On an evening in late April as I walked along the road, my eye was drawn to a bird swimming across the marsh in a peculiar, herky-jerky fashion.
When I zoomed in with my camera and saw the distinctive black and white markings plus the brilliant red beak, it was clear that this bird was hitherto unknown to yours truly.
Upon learning the bird is called a Common Gallinule, and it is indeed a common, summer-long resident in marshes throughout North America, I felt like a particularly inept amateur ornithologist. If it’s so common why had I never spotted one in five summers of prowling this marsh?
Thus began a long quest to learn the habits of the gallinule. Before long I’d caught many fleeting glimpses, in all corners of the marsh, and I learned to recognize some of its extensive vocal repertoire when it was lurking out of sight. Months went by without my ever capturing a reasonably good picture.
But this frustration was such fun! While I peered into the reeds where the gallinules dwell, I saw many other birds including several that I had never known before.
The nimble Marsh Wren is a good bit more numerous than the gallinule, but is likewise hard to catch in a still photo.
Somewhat bigger are the various sandpipers that feed on the mudflats and occasionally walk across lily pads.
I can’t be sure of the identity of this piper spotted just this week. To me it looks like a Greater Yellowlegs, which typically move through here only on their way to and from nesting areas far to the north. I’d be grateful to any reader who can identify this bird; please send me a note here.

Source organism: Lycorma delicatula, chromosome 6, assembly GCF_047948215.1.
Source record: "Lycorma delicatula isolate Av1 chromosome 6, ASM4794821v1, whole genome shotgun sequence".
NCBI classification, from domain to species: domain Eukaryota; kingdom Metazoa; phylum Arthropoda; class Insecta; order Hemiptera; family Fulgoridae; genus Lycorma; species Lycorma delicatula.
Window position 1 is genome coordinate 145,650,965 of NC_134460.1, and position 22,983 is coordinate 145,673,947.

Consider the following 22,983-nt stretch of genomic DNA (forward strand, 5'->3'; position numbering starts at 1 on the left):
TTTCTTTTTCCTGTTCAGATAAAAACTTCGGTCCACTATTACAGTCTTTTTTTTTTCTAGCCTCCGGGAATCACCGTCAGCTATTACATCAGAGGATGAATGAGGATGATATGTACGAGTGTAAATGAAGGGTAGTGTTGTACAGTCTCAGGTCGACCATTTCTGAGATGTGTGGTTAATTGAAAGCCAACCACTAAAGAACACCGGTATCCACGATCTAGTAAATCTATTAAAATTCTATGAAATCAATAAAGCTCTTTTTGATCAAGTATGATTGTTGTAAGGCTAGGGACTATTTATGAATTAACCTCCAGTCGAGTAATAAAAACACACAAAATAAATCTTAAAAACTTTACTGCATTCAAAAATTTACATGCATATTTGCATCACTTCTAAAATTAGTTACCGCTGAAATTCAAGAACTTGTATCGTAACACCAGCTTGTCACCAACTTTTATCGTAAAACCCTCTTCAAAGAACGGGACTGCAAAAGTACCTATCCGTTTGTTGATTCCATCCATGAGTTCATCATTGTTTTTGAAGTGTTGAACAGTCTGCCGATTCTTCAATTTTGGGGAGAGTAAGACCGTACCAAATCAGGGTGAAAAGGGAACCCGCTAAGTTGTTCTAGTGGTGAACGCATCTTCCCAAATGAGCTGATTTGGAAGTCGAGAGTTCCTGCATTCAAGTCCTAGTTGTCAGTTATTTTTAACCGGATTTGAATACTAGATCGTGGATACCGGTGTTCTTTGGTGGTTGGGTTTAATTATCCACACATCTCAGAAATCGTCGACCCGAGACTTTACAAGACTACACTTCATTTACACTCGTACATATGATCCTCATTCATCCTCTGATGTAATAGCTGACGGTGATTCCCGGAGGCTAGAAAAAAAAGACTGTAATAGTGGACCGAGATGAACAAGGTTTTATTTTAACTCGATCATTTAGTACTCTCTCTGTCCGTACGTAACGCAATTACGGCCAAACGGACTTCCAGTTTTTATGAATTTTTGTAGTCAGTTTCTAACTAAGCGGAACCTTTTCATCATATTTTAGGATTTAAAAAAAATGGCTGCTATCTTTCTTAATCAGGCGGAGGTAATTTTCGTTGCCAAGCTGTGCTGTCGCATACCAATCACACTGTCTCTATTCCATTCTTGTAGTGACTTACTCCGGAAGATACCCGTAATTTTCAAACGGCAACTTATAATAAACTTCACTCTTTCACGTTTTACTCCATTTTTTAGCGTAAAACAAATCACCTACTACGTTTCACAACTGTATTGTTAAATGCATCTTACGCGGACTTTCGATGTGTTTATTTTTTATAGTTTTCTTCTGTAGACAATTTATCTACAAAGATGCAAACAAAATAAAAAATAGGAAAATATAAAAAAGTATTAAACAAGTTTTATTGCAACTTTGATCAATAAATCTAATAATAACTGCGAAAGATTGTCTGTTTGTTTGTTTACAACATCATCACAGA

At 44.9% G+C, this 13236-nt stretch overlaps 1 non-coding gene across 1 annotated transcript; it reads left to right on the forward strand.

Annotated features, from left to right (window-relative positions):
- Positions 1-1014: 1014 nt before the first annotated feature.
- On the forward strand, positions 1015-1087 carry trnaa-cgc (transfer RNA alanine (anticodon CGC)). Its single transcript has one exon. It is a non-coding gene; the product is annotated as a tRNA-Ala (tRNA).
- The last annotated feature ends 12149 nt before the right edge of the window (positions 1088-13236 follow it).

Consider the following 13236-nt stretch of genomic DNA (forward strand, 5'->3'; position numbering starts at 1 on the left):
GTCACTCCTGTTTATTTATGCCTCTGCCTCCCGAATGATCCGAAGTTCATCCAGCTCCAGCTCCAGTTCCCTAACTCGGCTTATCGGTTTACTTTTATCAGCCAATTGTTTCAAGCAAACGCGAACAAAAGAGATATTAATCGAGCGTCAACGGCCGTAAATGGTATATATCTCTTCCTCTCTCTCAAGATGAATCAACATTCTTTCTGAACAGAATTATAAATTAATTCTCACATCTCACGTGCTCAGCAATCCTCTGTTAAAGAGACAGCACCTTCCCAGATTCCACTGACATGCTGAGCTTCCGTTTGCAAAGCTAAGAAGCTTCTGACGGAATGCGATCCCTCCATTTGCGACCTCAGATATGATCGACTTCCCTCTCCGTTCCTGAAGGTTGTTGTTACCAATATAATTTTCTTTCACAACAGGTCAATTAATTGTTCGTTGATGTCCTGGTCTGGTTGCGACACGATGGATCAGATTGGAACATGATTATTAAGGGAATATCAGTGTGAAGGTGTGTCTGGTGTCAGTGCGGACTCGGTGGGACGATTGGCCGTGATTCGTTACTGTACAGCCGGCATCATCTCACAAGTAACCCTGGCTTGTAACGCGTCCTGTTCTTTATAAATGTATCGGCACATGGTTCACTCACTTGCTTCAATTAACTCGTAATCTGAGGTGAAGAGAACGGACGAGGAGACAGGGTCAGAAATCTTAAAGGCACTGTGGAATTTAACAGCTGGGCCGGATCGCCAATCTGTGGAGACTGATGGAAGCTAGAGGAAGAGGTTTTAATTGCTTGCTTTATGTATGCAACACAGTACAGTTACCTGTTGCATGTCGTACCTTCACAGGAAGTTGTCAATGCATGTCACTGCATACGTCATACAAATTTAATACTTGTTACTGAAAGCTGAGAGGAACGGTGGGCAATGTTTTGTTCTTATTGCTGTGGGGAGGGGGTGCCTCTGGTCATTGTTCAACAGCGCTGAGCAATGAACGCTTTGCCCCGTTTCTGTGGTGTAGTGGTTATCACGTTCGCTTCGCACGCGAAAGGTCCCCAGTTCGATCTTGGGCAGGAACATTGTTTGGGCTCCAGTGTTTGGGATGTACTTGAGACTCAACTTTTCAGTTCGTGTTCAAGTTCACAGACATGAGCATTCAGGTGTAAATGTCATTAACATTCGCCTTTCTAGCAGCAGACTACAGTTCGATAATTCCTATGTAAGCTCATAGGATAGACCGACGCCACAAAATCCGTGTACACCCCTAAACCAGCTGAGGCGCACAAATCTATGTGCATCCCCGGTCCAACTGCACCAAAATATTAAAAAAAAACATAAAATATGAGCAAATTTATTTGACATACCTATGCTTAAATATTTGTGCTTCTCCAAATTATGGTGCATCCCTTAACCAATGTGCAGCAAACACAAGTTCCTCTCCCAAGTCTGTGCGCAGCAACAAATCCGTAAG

Gazing into the reeds, you might also spot a juvenile Green Heron, like this one seen in the bright light of the setting sun.
The Great Blue Heron is not typically shy, but even they will sometimes hide in the tall reeds.
A Great Blue Heron inadvertently played a key role in allowing me to finally get a good close look at the gallinules. As I watched this heron swoop down on a convenient log and nail the landing, we both had a surprise.
The heron’s landing startled a female Wood Duck, tucked almost out of sight at the left end of the log. The Duck gave a loud quack, which prompted a louder squawk from the Heron, who re-launched from the log with great comic effect.
And all this high drama distracted a gallinule family who hang out behind this log, as they didn’t notice a photographer slowly drifting closer.
For once I got more than a fleeting glimpse, and I was thrilled to see an adult with two chicks. Clearly, feet which can straddle floating sticks or reeds are essential equipment, as the young ones had already grown toes nearly as long as their downy bodies.
When I’d had time to take several photos my presence was duly noted. The birds disappeared into the shadowy reeds and left me with their squeaky serenade.
Photo at top of page: Piper One (click here for full-screen image)